The Daily Telegraph's opinion section contained a piece by John Rolfe that highlights the sheer blunder of overzealous airlines staff making lives of visa holders miserable.

INDONESIAN tourists Betty and her mother Lam-In are in Australia on 12-month multiple-entry visas that allow stays of up to three months at a time. 

Last month they planned to fly Virgin to Fiji with friends for a long weekend then ­return to Sydney. But at Sydney Airport, a Virgin employee refused to check them in insisting the visas were no good ­because the date of return was more than three months after they last ­entered Australia. Betty tried to ­explain this interpretation was wrong but was ignored. 


Eventually due to the persistent queries by the public defender this statement was released: "Virgin Australia has conducted a thorough investigation and we recognise a mistake was made on this occasion. We sincerely apologise to the guests involved ... and we have since arranged a full refund as a gesture of goodwill."


Such experiences are unfortunately common for Passport Holders from certain countries, I remember on my way back from Europe we were staying over in Kuala Lumpur for a day and I was told I couldn't board due to the lack of visa.

Visa on arrival (VoA) facility was available in Malaysia for passport holders from my country as long as one entered Malaysia through a third country or had onward tickets to another country.


I explained that it was just a transit and on the way over I'd already been given a Transit visa on arrival to go out and sight see but the lady at the counter would have none of it.


Of course I wasn't going to be held back for something incorrect and in spite of showing her the relevant websites it took a long time for her to finally decide to let me board the aircraft. It was annoying, beyond exasperating to argue with someone who had decided on the basis of my passport that I was a risk and generally completely unnecessary.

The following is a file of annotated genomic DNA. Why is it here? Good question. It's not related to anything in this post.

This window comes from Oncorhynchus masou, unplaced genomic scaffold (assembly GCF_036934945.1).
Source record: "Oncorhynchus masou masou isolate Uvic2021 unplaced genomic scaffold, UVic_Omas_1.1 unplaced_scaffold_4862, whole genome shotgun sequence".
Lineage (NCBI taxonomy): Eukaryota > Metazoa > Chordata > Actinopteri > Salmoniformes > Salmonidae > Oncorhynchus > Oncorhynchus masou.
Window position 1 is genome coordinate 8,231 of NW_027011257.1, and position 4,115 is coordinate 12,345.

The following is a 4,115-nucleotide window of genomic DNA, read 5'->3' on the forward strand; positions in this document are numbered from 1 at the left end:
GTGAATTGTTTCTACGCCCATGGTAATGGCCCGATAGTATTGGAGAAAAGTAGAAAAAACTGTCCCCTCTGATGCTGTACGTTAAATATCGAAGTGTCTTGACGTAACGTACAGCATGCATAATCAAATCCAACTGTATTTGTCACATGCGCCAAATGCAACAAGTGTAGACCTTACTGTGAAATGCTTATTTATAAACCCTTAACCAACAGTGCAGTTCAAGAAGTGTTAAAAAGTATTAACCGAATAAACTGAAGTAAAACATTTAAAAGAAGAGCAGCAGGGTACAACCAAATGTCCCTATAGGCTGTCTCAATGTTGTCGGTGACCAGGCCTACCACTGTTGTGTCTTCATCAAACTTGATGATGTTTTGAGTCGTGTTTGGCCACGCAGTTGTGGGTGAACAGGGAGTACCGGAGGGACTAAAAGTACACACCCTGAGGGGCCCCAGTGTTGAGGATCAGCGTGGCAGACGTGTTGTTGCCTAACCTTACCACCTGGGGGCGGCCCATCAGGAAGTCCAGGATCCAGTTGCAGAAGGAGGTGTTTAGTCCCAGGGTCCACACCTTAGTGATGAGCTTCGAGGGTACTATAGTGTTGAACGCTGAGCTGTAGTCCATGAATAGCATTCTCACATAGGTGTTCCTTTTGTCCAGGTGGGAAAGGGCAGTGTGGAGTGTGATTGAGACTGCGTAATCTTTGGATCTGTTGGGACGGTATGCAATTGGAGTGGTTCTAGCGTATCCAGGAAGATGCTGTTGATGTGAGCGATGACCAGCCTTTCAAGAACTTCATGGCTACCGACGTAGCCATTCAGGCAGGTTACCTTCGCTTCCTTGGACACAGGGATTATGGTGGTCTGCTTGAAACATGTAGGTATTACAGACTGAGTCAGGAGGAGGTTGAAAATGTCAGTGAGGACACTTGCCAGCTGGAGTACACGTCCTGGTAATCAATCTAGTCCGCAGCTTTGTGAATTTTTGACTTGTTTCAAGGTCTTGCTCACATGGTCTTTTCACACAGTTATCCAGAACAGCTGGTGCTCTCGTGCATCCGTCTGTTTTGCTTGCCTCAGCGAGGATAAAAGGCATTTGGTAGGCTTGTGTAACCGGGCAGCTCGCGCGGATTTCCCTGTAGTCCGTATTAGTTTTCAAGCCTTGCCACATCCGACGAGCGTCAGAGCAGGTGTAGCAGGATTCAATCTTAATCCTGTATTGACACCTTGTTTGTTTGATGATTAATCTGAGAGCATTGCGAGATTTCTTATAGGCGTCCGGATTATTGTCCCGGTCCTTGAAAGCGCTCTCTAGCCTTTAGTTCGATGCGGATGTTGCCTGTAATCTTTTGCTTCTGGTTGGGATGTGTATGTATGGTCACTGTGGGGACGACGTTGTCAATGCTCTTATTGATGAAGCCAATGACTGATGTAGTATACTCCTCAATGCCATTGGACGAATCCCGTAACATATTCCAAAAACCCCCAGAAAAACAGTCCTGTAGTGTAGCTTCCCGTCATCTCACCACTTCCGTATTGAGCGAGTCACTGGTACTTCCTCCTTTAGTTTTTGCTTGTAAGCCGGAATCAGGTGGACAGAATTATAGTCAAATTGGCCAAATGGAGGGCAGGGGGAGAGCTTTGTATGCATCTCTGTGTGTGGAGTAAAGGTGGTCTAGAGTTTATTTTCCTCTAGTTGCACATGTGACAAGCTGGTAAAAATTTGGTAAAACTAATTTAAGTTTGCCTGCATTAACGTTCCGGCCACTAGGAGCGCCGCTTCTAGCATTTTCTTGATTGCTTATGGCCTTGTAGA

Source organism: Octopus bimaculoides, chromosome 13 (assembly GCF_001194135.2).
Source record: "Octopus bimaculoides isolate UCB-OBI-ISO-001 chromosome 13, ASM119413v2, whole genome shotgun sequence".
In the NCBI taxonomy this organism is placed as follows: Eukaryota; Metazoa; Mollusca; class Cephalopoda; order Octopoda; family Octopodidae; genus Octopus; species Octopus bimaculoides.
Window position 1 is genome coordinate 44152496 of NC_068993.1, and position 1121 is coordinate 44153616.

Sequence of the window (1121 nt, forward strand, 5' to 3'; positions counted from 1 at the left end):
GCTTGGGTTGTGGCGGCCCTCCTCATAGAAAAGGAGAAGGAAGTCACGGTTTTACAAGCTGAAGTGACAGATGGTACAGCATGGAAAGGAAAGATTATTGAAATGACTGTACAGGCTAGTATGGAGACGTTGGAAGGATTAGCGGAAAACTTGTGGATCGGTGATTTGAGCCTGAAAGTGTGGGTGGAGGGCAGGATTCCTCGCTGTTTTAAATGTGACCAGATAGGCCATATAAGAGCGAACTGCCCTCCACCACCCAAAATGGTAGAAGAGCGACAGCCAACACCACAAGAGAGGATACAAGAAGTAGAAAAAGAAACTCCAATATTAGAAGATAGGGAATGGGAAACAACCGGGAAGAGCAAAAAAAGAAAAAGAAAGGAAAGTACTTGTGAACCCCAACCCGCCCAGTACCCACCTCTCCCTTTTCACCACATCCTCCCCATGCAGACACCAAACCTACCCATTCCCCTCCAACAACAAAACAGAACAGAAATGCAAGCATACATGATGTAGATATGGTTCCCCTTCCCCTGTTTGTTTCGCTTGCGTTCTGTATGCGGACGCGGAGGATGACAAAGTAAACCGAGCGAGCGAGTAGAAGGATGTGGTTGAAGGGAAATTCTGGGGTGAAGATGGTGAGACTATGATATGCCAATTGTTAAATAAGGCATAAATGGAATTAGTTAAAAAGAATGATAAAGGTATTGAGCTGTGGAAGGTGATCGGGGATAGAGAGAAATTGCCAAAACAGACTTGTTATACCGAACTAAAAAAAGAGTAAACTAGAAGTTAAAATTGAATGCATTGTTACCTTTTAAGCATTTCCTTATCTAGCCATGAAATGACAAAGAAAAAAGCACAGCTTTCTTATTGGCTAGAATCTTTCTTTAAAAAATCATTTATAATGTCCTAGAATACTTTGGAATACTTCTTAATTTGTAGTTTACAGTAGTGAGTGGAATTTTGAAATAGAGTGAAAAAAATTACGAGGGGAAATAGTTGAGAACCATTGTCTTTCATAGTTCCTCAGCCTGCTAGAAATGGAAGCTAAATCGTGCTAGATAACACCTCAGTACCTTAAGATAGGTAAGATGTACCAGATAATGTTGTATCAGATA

Because of this delay our good byes were abrupt and thankfully all it did was leave me grumpy but in some cases it can mean much more.


It is always advisable to be sure of one's rights and keep paper work handy to prove that pesky airline staff DO make mistakes!


Tanaya DAS  

IMMIGRATIONews archives                                                                            dog sleeping upside down isolated on white background - english bulldog
Bored? Nothing to do in the dead of the night when you can't sleep?

Try one of our historical newsletters to read, that might do the trick.

Our older newsletters can be found on the AILS website here

The recent ones using the new format, can be found


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For over 15 years our professional firm has provided tens of thousands of people advice and practical solutions to all migration matters. 

Our team specialise in skilled migration, student visas, parent visas and Employer sponsored visas such as ENS, RSMS and 457. 

We also look after applicants who have been refused their visas and need representation to the Migration Review Tribunal (MRT).







Jee Eun Han

   Executive Manager

           Jee Eun Han

Australian Immigration Law Services






Karl Konrad

    Managing Director

          Karl Konrad

Australian Immigration Law Services